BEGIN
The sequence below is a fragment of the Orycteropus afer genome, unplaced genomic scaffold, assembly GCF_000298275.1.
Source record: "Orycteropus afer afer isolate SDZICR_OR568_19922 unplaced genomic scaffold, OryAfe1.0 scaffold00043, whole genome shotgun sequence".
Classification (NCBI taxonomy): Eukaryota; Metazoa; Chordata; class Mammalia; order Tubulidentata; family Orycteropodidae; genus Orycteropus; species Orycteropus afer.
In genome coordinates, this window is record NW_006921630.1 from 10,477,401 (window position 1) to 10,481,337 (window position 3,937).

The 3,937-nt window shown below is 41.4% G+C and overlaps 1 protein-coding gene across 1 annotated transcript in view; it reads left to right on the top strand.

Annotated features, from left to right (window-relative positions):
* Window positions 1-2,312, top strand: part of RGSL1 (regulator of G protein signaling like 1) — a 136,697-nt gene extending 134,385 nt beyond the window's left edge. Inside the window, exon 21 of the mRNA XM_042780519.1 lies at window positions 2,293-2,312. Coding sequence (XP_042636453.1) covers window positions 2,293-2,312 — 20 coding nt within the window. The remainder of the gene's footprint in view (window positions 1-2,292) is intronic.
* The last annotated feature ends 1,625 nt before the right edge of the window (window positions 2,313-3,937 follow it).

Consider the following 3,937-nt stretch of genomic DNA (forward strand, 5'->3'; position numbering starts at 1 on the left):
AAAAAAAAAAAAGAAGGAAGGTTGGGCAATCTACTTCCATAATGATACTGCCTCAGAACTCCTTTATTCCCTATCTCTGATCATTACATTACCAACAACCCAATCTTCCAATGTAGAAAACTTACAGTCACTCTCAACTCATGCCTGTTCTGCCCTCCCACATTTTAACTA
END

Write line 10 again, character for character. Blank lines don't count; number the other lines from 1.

AAAAAAAAAAAAGAAGGAAGGTTGGGCAATCTACTTCCATAATGATACTGCCTCAGAACTCCTTTATTCCCTATCTCTGATCATTACATTACCAACAACCCAATCTTCCAATGTAGAAAACTTACAGTCACTCTCAACTCATGCCTGTTCTGCCCTCCCACATTTTAACTA